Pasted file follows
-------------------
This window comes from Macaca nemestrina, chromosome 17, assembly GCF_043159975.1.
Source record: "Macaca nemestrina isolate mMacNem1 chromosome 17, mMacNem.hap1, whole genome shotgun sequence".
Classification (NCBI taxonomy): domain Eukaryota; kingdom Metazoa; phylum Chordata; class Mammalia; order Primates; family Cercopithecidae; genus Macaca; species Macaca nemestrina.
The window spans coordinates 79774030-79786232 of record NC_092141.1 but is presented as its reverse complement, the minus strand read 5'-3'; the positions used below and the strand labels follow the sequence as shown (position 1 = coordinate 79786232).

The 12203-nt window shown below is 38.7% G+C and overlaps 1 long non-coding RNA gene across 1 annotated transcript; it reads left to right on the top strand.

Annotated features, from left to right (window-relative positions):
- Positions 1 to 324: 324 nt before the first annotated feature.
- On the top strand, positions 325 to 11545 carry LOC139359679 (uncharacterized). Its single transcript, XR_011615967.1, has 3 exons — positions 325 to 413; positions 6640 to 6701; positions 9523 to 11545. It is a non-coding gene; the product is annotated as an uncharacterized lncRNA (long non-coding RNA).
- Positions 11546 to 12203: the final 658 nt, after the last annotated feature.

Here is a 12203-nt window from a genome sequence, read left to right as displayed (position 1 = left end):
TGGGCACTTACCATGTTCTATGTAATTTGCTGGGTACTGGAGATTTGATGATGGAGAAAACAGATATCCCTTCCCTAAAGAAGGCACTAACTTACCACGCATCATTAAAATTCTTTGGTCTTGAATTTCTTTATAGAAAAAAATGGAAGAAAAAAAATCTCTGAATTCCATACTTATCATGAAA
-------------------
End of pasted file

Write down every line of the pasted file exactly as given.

This window comes from Macaca nemestrina, chromosome 17, assembly GCF_043159975.1.
Source record: "Macaca nemestrina isolate mMacNem1 chromosome 17, mMacNem.hap1, whole genome shotgun sequence".
Classification (NCBI taxonomy): domain Eukaryota; kingdom Metazoa; phylum Chordata; class Mammalia; order Primates; family Cercopithecidae; genus Macaca; species Macaca nemestrina.
The window spans coordinates 79774030-79786232 of record NC_092141.1 but is presented as its reverse complement, the minus strand read 5'-3'; the positions used below and the strand labels follow the sequence as shown (position 1 = coordinate 79786232).

The 12203-nt window shown below is 38.7% G+C and overlaps 1 long non-coding RNA gene across 1 annotated transcript; it reads left to right on the top strand.

Annotated features, from left to right (window-relative positions):
- Positions 1 to 324: 324 nt before the first annotated feature.
- On the top strand, positions 325 to 11545 carry LOC139359679 (uncharacterized). Its single transcript, XR_011615967.1, has 3 exons — positions 325 to 413; positions 6640 to 6701; positions 9523 to 11545. It is a non-coding gene; the product is annotated as an uncharacterized lncRNA (long non-coding RNA).
- Positions 11546 to 12203: the final 658 nt, after the last annotated feature.

Here is a 12203-nt window from a genome sequence, read left to right as displayed (position 1 = left end):
TGGGCACTTACCATGTTCTATGTAATTTGCTGGGTACTGGAGATTTGATGATGGAGAAAACAGATATCCCTTCCCTAAAGAAGGCACTAACTTACCACGCATCATTAAAATTCTTTGGTCTTGAATTTCTTTATAGAAAAAAATGGAAGAAAAAAAATCTCTGAATTCCATACTTATCATGAAA